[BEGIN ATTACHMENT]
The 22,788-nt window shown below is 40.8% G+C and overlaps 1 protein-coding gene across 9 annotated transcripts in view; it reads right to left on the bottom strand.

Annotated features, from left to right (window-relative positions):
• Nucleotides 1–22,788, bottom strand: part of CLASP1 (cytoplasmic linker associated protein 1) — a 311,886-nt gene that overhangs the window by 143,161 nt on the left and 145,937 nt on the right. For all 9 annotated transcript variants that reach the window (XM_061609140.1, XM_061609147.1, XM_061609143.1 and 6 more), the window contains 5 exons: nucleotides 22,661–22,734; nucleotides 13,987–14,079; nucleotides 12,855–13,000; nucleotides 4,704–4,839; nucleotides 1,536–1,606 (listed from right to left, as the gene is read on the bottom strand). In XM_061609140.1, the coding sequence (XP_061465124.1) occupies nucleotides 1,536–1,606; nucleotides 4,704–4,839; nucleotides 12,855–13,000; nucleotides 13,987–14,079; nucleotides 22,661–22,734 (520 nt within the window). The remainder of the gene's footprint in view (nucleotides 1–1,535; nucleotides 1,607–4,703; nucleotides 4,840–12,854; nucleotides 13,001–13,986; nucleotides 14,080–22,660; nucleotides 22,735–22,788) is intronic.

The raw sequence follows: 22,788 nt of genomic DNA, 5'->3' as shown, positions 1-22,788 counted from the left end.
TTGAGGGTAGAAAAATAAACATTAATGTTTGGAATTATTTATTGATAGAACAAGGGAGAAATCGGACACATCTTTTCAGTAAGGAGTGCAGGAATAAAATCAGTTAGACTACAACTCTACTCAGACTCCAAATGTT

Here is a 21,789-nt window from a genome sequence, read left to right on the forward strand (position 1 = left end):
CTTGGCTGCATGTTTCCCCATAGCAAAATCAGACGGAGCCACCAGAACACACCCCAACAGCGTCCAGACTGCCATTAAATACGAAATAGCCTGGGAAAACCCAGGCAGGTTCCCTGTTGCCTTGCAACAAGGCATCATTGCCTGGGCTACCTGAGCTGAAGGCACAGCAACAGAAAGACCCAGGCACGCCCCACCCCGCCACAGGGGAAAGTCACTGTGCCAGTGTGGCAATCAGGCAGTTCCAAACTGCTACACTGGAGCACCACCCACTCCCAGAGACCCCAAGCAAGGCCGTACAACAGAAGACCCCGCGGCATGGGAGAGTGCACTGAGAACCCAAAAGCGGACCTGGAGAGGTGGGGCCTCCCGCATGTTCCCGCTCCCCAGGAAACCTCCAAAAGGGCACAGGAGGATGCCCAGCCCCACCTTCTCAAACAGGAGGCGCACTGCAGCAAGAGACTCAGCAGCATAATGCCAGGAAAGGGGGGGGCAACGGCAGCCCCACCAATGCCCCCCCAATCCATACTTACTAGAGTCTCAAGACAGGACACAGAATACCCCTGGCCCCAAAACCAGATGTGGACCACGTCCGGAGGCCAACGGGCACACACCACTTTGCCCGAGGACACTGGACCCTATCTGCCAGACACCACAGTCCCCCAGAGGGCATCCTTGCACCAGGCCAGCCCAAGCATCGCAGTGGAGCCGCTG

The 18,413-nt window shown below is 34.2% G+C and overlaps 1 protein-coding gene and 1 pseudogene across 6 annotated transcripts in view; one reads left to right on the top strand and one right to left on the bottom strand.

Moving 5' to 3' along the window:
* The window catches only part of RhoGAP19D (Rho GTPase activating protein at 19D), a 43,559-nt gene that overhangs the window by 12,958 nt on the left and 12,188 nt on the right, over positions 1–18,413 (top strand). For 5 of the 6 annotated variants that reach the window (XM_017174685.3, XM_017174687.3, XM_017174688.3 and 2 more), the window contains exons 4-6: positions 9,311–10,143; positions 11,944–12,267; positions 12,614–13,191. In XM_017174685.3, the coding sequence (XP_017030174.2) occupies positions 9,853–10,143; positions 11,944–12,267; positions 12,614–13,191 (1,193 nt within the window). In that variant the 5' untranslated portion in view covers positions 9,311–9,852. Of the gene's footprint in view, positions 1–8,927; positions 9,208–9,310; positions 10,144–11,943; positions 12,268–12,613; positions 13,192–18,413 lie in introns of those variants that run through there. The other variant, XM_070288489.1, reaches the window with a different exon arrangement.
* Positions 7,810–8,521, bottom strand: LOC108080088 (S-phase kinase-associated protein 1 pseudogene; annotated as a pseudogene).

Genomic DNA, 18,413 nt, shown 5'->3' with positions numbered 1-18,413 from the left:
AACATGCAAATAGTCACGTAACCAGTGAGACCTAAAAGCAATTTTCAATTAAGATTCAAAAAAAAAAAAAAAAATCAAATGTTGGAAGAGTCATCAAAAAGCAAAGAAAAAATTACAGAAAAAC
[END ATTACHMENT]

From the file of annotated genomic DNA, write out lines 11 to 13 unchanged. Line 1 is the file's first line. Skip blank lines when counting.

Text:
* Positions 7,810–8,521, bottom strand: LOC108080088 (S-phase kinase-associated protein 1 pseudogene; annotated as a pseudogene).

Genomic DNA, 18,413 nt, shown 5'->3' with positions numbered 1-18,413 from the left:
AACATGCAAATAGTCACGTAACCAGTGAGACCTAAAAGCAATTTTCAATTAAGATTCAAAAAAAAAAAAAAAAATCAAATGTTGGAAGAGTCATCAAAAAGCAAAGAAAAAATTACAGAAAAAC